The world is full of occupational irony: crooked cops, bankrupt bankers, seasick sailors, and immoral clergy. But one of the most dangerous examples, according to Dr. Weil, is unhealthy doctors.
"A doctor should be a model of health," he says. "Showing, rather than just telling, how to live a healthy life is one of the most valuable services a doctor can give to patients."
Seems logical, and to be sure, some conventional physicians are healthy. But everyone knows doctors who neglect their own well-being. Why don't doctors as a group take better care of themselves?
"A big black mark against conventional medical education is that it virtually ensures people will come out of it with unhealthy lifestyles," Dr. Weil says. "Conventional medical education denies you of sleep. It feeds you junk food. It gives you no time to exercise. It teaches you nothing about stress reduction; instead, it demands that you stuff your emotions." A typical doctor's working life is just more of the same, Dr. Weil says: cost-conscious hospitals and HMOs demand crazy hours, provide substandard food, and require doctors to project an Olympian aura of perfection, when, in fact, they are just as human as the people in their care.
At the Arizona Center for Integrative Medicine, the University of Arizona fellowship program that Dr. Weil founded in 1994, "we intentionally built in structured time for meditation, yoga and fellowship. The doctors come out here to the ranch periodically to cook dinners, and they visit each other's houses." The students are, in short, "encouraged to care for themselves, and they do."
But what about the founder himself? As the man who the New York Times says has "arguably become America's best-known doctor," demands on his time are legion. But his daily life, especially when he is ensconced in his beloved homestead in southeastern Arizona, is indeed a healthy one, and he's not hiding Coke and Twinkies to hoodwink the odd visiting journalist. "I can tell you, he walks the talk," says Nancy Olmstead, Dr. Weil's executive assistant. "He really does practice what he preaches."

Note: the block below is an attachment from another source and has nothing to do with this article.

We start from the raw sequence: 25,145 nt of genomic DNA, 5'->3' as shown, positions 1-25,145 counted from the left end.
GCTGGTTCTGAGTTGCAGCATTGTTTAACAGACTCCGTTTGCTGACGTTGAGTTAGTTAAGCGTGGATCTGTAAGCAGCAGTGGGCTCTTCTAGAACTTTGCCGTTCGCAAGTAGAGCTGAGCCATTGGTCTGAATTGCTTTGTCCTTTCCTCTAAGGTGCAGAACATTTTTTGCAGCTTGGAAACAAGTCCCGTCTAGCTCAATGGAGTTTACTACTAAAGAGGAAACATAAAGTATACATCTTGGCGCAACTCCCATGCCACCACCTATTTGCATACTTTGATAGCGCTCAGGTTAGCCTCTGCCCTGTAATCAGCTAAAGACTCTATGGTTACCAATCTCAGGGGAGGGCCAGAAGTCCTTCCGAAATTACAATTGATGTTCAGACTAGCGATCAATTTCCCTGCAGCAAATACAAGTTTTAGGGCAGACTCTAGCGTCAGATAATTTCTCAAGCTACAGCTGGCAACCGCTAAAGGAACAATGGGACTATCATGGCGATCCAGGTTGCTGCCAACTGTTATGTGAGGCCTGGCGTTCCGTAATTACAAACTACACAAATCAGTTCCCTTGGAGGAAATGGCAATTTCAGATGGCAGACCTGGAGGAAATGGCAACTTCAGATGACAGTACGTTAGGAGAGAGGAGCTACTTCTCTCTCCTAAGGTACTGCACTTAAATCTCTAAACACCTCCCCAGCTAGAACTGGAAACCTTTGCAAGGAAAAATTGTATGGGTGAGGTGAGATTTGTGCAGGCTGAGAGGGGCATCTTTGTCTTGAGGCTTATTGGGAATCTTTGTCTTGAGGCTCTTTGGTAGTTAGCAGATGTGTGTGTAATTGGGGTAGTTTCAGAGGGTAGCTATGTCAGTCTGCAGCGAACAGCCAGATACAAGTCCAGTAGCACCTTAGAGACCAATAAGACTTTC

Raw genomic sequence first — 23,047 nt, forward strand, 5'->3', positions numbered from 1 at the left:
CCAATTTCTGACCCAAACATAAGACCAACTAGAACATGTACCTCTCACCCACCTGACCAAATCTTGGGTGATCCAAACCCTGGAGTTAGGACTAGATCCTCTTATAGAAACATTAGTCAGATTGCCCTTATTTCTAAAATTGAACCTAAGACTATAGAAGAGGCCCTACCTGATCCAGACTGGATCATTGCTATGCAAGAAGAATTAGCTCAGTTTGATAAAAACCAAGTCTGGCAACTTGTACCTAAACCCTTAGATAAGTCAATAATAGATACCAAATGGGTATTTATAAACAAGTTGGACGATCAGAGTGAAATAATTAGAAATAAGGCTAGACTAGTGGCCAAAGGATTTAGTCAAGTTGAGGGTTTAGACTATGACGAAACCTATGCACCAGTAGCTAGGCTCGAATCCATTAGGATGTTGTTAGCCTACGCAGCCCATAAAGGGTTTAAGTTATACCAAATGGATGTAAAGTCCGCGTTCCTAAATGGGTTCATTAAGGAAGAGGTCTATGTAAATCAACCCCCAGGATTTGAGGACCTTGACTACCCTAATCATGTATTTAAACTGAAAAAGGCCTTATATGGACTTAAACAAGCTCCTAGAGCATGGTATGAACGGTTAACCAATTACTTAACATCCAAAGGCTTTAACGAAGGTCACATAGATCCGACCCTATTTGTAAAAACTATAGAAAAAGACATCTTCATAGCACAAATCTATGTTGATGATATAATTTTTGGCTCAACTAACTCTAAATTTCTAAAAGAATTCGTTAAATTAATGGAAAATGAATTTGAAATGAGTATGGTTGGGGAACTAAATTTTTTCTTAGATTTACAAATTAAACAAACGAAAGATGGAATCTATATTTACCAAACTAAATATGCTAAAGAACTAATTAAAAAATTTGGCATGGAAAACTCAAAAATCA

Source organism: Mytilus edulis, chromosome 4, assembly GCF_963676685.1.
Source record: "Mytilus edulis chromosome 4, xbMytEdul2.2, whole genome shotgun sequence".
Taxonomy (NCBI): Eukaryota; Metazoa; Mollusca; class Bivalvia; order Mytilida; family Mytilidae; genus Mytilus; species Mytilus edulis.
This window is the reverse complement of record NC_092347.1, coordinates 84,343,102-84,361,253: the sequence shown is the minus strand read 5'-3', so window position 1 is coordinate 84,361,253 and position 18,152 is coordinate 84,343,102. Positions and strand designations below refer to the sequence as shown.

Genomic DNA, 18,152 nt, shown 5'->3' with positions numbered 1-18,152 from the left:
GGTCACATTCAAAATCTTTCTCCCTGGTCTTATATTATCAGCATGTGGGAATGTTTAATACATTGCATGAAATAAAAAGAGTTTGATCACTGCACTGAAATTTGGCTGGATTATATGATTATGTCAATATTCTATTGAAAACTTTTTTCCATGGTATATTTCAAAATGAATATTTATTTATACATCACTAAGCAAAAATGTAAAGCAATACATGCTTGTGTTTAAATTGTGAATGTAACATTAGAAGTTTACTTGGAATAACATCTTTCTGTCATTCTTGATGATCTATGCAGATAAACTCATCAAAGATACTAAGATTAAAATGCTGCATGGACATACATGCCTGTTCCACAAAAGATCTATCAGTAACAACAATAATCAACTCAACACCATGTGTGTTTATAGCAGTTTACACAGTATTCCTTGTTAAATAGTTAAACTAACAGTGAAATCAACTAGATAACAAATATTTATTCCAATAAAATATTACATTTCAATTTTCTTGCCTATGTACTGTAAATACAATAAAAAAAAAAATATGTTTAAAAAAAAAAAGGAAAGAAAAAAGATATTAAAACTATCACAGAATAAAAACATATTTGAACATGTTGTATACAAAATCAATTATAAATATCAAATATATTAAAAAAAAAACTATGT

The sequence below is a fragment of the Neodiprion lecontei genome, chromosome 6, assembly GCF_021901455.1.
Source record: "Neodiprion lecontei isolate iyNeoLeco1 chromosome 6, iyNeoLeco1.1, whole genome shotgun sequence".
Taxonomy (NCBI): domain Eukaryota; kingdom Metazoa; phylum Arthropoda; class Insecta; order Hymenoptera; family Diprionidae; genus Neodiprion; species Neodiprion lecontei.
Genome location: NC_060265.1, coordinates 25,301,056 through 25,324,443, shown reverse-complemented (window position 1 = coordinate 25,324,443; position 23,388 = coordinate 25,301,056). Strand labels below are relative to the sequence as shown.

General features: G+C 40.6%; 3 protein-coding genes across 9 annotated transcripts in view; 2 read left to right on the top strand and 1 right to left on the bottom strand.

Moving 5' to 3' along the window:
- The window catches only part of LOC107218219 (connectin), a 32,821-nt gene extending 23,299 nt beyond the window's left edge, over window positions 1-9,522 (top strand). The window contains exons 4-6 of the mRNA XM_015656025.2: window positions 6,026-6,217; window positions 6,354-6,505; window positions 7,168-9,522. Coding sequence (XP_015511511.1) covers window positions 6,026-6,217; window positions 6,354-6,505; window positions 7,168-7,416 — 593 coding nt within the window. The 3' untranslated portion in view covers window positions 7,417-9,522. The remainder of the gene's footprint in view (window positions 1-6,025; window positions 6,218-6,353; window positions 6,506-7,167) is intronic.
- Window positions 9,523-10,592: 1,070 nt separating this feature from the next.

The result? "I'm in good health, have never had any serious illnesses, and manage my risk factors - mainly cardiovascular from my father's side of family - with both medication and lifestyle," Dr. Weil says. "My energy is good, I sleep well, and I have an active, interesting dream life."
And he is adjusting to aging in ways that make sense for him. "As I approach my mid-sixties, I find myself interested in cutting down my travel schedule and planning more leisure time - gardening, reading, cooking. My tolerance for big cities is also lower. I really need time in quiet natural settings - my mood suffers if I don't get that."
So coinciding with our new Web site design, we're introducing a new series of articles called "Meet Dr. Weil," written by Brad Lemley, the editorial director for DrWeil.com. Brad first met Dr. Weil in 1996 and has written cover stories about him for two national magazines. He has also closely followed the doctor's meteoric rise in the public's consciousness. "Meet Dr. Weil" will provide an intimate look at how America's most famous doctor puts his recommendations into personal practice - and puts his personal practices into his recommendations. We hope you will enjoy these stories as much as Brad enjoyed his long talks on brilliant desert afternoons with Andy. The articles will be featured here on a regular basis, so check back often!